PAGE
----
DSS Over-payments – Readers Advice Request

DSS Over-payments – Readers Advice Request

21:32 PM, 13th August 2012, About 12 years ago 26

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As there are so many experts in the area of DSS over-payments (or LHA as it’s now called) I am going to open up this topic for our readers to provide Eve with the advice she has requested in her email to me which I’ve copied below ….

Hi there Mark,

My sister-in-law, sent me your link a while back, (she’s not in property by the way), but we are and I’ve been perusing your articles ever since and have found your posts to be both interesting and useful.

I am today taking you up on your offer of advice, if I may.  

I had a tenant from the DSS who left half-way through her 12 month AST with me, giving me a dubious reason.  Anyway, the DSS continued to pay the rental payment the following month, but then asked back for it.  I contacted the RLA, as I am a member and was advised that I should insist that they indeed owed me the entirety of the 12 month rental and any expense incurred in getting another tenant.  Is this correct?  I have gone down this road with them, as my feelings are that had the shoe been on the other foot and I had requested my property back before term, they would have made her stay until I had gotten eviction notices and baliffs to remove her.  Anyway, I wrote to them, to that effect, but received no reply other than them requesting the £1,700 pounds they claim is an “overpayment”.  Any suggestions as to who or what is correct would be gladly received.



If you have a question regarding anything landlord related, please feel free to drop me an email as eve has done. I can’t promise to turn it into an article but if I do I can assure you that I will protect your anonymity. I’m happy to share my experiences and strategies and refer you to my professional advisers without charge. My motives for this are explained here. My email address is mark@property118.com

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Industry Observer

17:15 PM, 14th August 2012, About 12 years ago

I think many of the posts are a bit wide of the mark here. Even if you can prove it was actually an administrative error on the part of the LHA office you'll have a devil of a job hanging onto the money. You say the money was paid direct to you, so presumably you must have signed the infamous clawback form for the LHA Office, which means you have even less chance of hanging onto it even if the LHA did make a mistake.
All the comments about maybe winning if you didn't know the tenant had left amaze me - any Landlord would say that wouldn't they would be the LHA office's line. Anyone posting here who has beaten the LHA with that line is either a very persuasive advocate or is lucky to be dealing with a pussy cat of an LHA Office.
They are not interested in any reasons or excuses they have paid out money to which someone was not entitled, in this case the tenant on your property, but the money had been paid to you. They can also I think come back for up to 6 years so don't necessarily think a win is a win until they have had their annual audit!!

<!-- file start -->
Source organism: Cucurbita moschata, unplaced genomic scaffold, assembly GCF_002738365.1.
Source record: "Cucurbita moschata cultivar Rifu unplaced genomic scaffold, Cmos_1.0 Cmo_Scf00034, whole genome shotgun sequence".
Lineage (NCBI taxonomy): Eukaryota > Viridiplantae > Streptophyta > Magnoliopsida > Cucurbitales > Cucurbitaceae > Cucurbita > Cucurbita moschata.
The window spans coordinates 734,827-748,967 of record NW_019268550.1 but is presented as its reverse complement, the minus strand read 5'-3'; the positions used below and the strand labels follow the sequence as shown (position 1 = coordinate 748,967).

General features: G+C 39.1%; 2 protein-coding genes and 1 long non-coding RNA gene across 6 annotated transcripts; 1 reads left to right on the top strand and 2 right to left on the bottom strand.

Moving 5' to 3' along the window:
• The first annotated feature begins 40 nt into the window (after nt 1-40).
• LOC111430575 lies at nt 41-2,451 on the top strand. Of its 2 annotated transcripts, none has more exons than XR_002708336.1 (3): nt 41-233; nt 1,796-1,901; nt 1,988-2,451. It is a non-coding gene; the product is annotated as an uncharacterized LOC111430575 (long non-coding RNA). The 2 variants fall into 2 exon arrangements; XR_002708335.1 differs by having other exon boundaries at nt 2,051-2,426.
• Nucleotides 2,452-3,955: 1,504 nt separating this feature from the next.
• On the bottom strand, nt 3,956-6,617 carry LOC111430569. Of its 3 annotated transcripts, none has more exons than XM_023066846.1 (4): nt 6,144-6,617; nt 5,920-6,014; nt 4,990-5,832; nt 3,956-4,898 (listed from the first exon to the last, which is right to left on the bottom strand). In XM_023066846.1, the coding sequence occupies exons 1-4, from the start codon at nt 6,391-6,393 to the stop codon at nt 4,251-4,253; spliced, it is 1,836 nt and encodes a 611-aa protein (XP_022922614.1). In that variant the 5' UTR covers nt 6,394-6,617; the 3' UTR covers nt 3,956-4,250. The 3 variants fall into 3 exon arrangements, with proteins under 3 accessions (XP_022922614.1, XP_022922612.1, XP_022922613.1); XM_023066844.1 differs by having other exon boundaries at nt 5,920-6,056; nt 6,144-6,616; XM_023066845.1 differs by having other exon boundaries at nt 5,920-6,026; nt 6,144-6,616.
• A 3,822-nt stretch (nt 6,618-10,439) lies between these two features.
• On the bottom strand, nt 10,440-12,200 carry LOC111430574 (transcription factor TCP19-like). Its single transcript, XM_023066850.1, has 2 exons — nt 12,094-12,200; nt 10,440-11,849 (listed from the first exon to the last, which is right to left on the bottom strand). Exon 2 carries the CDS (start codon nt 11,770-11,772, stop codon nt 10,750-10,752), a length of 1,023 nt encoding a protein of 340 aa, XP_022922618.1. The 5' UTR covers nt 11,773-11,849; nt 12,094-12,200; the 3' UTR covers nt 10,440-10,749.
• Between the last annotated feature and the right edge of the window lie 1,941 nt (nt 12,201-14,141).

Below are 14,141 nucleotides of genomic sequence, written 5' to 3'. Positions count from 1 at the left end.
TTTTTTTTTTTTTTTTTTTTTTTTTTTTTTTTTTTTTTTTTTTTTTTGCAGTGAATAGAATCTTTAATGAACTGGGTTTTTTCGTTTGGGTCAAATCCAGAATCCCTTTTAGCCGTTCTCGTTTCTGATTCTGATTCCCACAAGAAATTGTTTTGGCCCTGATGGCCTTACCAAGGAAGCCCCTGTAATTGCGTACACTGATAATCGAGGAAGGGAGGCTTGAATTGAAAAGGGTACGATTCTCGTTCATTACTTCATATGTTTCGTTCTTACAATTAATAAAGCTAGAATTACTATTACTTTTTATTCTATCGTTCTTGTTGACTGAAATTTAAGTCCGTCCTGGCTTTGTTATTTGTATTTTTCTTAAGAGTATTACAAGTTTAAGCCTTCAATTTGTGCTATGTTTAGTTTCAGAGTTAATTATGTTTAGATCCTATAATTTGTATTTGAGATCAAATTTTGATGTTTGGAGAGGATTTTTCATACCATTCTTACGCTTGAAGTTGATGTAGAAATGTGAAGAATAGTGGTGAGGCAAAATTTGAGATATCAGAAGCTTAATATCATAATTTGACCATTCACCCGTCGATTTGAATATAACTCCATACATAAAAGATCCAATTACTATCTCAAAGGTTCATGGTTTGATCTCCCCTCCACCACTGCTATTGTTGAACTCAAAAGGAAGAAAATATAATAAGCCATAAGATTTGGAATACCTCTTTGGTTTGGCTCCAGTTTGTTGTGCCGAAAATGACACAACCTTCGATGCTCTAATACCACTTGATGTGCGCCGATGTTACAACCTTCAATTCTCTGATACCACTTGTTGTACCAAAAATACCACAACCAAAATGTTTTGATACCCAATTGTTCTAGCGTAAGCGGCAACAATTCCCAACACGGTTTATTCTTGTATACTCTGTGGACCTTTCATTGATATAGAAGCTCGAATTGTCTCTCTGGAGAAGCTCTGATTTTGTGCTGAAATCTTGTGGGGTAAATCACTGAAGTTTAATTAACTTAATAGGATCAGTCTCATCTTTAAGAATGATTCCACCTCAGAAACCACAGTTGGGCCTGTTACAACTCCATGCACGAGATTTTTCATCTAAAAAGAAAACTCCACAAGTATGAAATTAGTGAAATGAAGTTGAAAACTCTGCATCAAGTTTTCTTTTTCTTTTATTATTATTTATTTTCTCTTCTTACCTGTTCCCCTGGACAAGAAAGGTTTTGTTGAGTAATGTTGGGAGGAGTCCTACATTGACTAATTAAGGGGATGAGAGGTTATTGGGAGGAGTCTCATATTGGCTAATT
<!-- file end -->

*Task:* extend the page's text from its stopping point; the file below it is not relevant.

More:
Best advice is pursue the tenant but usually they don't have two penmnies to rub together and the LHA offise sure as hell isn't going to give you their current address.
£1700 overpayment - you sure it was only one month's rent Eve it seems an awful lot to me.

Mary Latham

17:59 PM, 14th August 2012, About 12 years ago

Housing Benefit Regulations 2006, Part 13, Section 101(2) states that, where the overpayment arose as a consequence of a misrepresentation, or failure to disclose a material fact by, or on behalf of the claimant, the recovery should take place from the person who misrepresented or failed to disclose that material fact.
Source http://www.legislation.gov.uk/uksi/2006/213/part/13/made
This point was further clarified in the case of The Secretary of State for Work and Pensions v Chiltern District Council.
Source http://www.dwp.gov.uk/docs/nechap32.pdf

Industry Observer

19:21 PM, 14th August 2012, About 12 years ago

Big word "should" Mary.
Are you suggesting that the LHA office knowing they have paid the money to Eve for a period when the tenant was not even in occupancy should then pursue a tenant on LHA for £1700?
Remember too that in this case as posted by someone else this tenant is almost certainly still on LHA but in another property. So the tenant will have disclosed the fact that they were not going to be at Eve's property by applying to have their LHA switched to another property.
Even if that did not happen in this case there are lots of occasions when this happens and as a result the Landlord never receives that last month's rent because it is paid in arrear - and the tenant has moved on, usually without notice because they have to accept alternative social housing offers quickly.
Perhaps we can discuss the Directive sent out by John Prescott years ago that told (told) Housing Departments they SHOULD not wait until a tenant was actually homeless before they rehoused them because of the mandatory nature of

Mary Latham

19:48 PM, 14th August 2012, About 12 years ago

I am not suggesting anything I.O. My recent post was for information. I gave my opinion of this case in an earlier post when I said "In my opinion you will not get your rent from the local authority." and I explained why.
If you want to discuss the Directive sent by John Prescott or anything else please lead and I will follow. I'm always up for a discussion but not for an argument its bad for my soul.

Paul Baldry

21:28 PM, 14th August 2012, About 12 years ago